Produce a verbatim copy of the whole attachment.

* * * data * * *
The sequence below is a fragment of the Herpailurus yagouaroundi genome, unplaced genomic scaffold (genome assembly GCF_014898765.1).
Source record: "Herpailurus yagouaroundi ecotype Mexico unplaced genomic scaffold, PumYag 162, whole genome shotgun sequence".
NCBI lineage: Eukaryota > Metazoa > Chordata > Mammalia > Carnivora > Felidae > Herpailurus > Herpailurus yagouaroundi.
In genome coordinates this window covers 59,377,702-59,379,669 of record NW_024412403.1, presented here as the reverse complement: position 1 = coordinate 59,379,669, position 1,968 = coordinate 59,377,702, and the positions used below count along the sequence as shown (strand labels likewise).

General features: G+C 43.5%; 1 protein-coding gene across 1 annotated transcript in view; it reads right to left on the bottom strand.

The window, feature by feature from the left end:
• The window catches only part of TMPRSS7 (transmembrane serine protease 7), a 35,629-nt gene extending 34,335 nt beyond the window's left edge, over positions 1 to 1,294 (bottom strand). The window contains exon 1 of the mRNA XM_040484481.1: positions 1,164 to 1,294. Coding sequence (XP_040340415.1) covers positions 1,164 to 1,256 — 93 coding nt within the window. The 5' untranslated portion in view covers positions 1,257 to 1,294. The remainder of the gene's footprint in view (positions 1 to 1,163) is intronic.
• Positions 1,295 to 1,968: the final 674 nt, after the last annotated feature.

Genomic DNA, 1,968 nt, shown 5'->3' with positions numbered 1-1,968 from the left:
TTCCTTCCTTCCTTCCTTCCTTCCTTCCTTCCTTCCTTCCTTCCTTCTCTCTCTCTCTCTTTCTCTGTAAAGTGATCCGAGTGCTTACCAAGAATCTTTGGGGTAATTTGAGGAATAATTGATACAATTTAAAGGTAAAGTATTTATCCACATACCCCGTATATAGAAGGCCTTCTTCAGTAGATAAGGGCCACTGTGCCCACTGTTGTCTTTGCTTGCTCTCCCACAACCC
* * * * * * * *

The sequence below is a fragment of the Herpailurus yagouaroundi genome, unplaced genomic scaffold (genome assembly GCF_014898765.1).
Source record: "Herpailurus yagouaroundi ecotype Mexico unplaced genomic scaffold, PumYag 162, whole genome shotgun sequence".
NCBI lineage: Eukaryota > Metazoa > Chordata > Mammalia > Carnivora > Felidae > Herpailurus > Herpailurus yagouaroundi.
In genome coordinates this window covers 59,377,702-59,379,669 of record NW_024412403.1, presented here as the reverse complement: position 1 = coordinate 59,379,669, position 1,968 = coordinate 59,377,702, and the positions used below count along the sequence as shown (strand labels likewise).

General features: G+C 43.5%; 1 protein-coding gene across 1 annotated transcript in view; it reads right to left on the bottom strand.

The window, feature by feature from the left end:
• The window catches only part of TMPRSS7 (transmembrane serine protease 7), a 35,629-nt gene extending 34,335 nt beyond the window's left edge, over positions 1 to 1,294 (bottom strand). The window contains exon 1 of the mRNA XM_040484481.1: positions 1,164 to 1,294. Coding sequence (XP_040340415.1) covers positions 1,164 to 1,256 — 93 coding nt within the window. The 5' untranslated portion in view covers positions 1,257 to 1,294. The remainder of the gene's footprint in view (positions 1 to 1,163) is intronic.
• Positions 1,295 to 1,968: the final 674 nt, after the last annotated feature.

Genomic DNA, 1,968 nt, shown 5'->3' with positions numbered 1-1,968 from the left:
TTCCTTCCTTCCTTCCTTCCTTCCTTCCTTCCTTCCTTCCTTCCTTCTCTCTCTCTCTCTTTCTCTGTAAAGTGATCCGAGTGCTTACCAAGAATCTTTGGGGTAATTTGAGGAATAATTGATACAATTTAAAGGTAAAGTATTTATCCACATACCCCGTATATAGAAGGCCTTCTTCAGTAGATAAGGGCCACTGTGCCCACTGTTGTCTTTGCTTGCTCTCCCACAACCC